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The scoria, too, of copper is washed in the same manner; but the action of it is less efficacious than that of copper itself. The flower, too, of copper1 is also used in medicine; a substance which is procured by fusing copper, and then removing it into another furnace, where the repeated action of the bellows makes the metal separate into small scales, like the husks of millet, and known as "flower of copper." These scales are also separated, when the cakes of metal are plunged into water: they become red, too, like the scales of copper known as "lepis,"2 by means of which the genuine flower of copper is adulterated, it being also sold under that name. This last is made by hammering nails that are forged from the cakes of metal. All these processes are principally carried on in the furnaces of Cyprus; the great difference between these substances being, that this lepis is detached from the cakes by hammering, whereas the flower falls off spontaneously.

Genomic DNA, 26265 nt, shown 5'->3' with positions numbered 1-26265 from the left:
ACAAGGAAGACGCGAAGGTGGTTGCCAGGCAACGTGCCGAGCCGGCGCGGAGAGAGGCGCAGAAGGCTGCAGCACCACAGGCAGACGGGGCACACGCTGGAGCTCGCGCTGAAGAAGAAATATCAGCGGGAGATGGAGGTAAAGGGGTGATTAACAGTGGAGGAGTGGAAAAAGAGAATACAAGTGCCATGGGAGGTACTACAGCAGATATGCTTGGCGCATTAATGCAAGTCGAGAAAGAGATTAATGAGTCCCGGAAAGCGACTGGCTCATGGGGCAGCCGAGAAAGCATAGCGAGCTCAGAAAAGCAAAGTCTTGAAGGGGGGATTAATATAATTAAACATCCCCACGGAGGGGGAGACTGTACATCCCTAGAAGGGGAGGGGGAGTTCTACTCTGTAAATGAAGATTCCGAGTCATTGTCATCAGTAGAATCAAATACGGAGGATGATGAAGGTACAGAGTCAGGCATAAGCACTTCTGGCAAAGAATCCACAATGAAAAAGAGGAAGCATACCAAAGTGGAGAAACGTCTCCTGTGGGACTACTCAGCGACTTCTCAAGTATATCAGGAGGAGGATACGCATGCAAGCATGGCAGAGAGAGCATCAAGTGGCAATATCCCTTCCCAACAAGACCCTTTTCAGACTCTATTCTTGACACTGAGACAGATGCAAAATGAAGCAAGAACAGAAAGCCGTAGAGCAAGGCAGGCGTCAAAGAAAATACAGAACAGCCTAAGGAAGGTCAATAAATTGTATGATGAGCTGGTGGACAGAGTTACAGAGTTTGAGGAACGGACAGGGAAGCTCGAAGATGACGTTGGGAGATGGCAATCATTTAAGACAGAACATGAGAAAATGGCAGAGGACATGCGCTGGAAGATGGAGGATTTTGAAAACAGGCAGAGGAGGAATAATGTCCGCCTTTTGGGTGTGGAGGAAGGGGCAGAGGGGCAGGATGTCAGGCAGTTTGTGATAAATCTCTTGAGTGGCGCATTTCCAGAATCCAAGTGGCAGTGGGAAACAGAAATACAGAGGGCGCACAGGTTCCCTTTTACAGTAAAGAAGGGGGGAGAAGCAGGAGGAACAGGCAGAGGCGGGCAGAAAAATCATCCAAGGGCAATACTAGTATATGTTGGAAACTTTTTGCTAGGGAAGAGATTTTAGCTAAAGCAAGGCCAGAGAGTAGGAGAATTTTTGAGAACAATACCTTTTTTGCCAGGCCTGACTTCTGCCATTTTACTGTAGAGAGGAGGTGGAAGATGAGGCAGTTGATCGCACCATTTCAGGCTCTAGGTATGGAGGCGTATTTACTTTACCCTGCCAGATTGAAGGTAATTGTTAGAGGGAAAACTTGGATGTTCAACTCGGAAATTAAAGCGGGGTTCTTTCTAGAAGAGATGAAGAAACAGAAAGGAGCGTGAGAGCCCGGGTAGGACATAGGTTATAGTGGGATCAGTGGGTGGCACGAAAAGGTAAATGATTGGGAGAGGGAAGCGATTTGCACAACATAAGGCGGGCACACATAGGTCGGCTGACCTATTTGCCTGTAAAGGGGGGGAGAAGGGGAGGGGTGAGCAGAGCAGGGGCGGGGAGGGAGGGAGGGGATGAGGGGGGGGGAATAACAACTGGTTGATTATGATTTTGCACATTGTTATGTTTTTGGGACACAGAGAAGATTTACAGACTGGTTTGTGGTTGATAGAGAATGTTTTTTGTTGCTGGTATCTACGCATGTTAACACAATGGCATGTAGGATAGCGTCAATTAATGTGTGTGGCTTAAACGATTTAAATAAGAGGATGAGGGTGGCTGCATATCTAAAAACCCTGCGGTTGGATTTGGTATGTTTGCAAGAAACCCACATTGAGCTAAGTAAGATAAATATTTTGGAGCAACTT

1 "Æris flos." Ajasson makes some correct remarks upon the difference between the "scoria" and the "flower" of the metal. The former may be considered as consisting of the metal, mixed with a certain proportion of heterogeneous matter, which has been separated during the fusion of the ore, while the latter consists of the pure metal in a state of mechanical division.—B.

2 From the Greek λεπὶς, "husk," or "scale,"

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